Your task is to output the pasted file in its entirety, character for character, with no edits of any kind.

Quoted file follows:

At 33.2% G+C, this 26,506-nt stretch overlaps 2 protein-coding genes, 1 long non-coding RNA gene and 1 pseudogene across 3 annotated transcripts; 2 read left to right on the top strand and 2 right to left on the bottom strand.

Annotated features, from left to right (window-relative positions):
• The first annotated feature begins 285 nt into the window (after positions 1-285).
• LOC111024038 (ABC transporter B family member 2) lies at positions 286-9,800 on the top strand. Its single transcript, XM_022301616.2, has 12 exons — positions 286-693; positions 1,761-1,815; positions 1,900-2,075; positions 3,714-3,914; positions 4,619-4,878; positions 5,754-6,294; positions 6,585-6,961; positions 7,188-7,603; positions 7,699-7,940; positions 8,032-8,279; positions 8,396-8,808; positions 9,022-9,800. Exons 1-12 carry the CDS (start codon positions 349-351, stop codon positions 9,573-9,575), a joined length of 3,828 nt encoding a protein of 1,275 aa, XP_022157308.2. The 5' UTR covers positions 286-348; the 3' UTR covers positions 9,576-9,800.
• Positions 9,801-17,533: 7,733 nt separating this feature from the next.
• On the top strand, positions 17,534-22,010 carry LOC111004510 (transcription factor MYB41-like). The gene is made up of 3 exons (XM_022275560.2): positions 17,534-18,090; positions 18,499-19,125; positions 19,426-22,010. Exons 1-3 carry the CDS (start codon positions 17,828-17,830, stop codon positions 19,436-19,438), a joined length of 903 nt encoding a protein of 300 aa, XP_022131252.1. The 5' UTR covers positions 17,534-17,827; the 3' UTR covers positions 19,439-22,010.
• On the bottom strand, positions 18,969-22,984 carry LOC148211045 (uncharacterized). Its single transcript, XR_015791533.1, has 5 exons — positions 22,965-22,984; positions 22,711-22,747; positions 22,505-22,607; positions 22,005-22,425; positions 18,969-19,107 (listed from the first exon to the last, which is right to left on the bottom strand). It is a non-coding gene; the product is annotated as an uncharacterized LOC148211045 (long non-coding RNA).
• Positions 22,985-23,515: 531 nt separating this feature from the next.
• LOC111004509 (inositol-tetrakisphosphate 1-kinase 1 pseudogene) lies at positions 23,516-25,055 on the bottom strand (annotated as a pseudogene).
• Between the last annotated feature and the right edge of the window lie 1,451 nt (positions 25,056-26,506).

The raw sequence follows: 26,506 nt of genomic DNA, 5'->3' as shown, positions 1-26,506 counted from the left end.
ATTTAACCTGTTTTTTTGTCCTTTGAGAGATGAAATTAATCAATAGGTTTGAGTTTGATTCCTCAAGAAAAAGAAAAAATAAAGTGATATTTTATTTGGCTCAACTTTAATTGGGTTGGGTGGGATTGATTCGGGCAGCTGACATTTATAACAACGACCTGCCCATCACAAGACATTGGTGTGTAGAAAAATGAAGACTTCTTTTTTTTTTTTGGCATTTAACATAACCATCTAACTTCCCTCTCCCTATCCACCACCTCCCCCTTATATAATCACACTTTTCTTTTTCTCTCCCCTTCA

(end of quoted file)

At 33.2% G+C, this 26,506-nt stretch overlaps 2 protein-coding genes, 1 long non-coding RNA gene and 1 pseudogene across 3 annotated transcripts; 2 read left to right on the top strand and 2 right to left on the bottom strand.

Annotated features, from left to right (window-relative positions):
• The first annotated feature begins 285 nt into the window (after positions 1-285).
• LOC111024038 (ABC transporter B family member 2) lies at positions 286-9,800 on the top strand. Its single transcript, XM_022301616.2, has 12 exons — positions 286-693; positions 1,761-1,815; positions 1,900-2,075; positions 3,714-3,914; positions 4,619-4,878; positions 5,754-6,294; positions 6,585-6,961; positions 7,188-7,603; positions 7,699-7,940; positions 8,032-8,279; positions 8,396-8,808; positions 9,022-9,800. Exons 1-12 carry the CDS (start codon positions 349-351, stop codon positions 9,573-9,575), a joined length of 3,828 nt encoding a protein of 1,275 aa, XP_022157308.2. The 5' UTR covers positions 286-348; the 3' UTR covers positions 9,576-9,800.
• Positions 9,801-17,533: 7,733 nt separating this feature from the next.
• On the top strand, positions 17,534-22,010 carry LOC111004510 (transcription factor MYB41-like). The gene is made up of 3 exons (XM_022275560.2): positions 17,534-18,090; positions 18,499-19,125; positions 19,426-22,010. Exons 1-3 carry the CDS (start codon positions 17,828-17,830, stop codon positions 19,436-19,438), a joined length of 903 nt encoding a protein of 300 aa, XP_022131252.1. The 5' UTR covers positions 17,534-17,827; the 3' UTR covers positions 19,439-22,010.
• On the bottom strand, positions 18,969-22,984 carry LOC148211045 (uncharacterized). Its single transcript, XR_015791533.1, has 5 exons — positions 22,965-22,984; positions 22,711-22,747; positions 22,505-22,607; positions 22,005-22,425; positions 18,969-19,107 (listed from the first exon to the last, which is right to left on the bottom strand). It is a non-coding gene; the product is annotated as an uncharacterized LOC148211045 (long non-coding RNA).
• Positions 22,985-23,515: 531 nt separating this feature from the next.
• LOC111004509 (inositol-tetrakisphosphate 1-kinase 1 pseudogene) lies at positions 23,516-25,055 on the bottom strand (annotated as a pseudogene).
• Between the last annotated feature and the right edge of the window lie 1,451 nt (positions 25,056-26,506).

The raw sequence follows: 26,506 nt of genomic DNA, 5'->3' as shown, positions 1-26,506 counted from the left end.
ATTTAACCTGTTTTTTTGTCCTTTGAGAGATGAAATTAATCAATAGGTTTGAGTTTGATTCCTCAAGAAAAAGAAAAAATAAAGTGATATTTTATTTGGCTCAACTTTAATTGGGTTGGGTGGGATTGATTCGGGCAGCTGACATTTATAACAACGACCTGCCCATCACAAGACATTGGTGTGTAGAAAAATGAAGACTTCTTTTTTTTTTTTGGCATTTAACATAACCATCTAACTTCCCTCTCCCTATCCACCACCTCCCCCTTATATAATCACACTTTTCTTTTTCTCTCCCCTTCA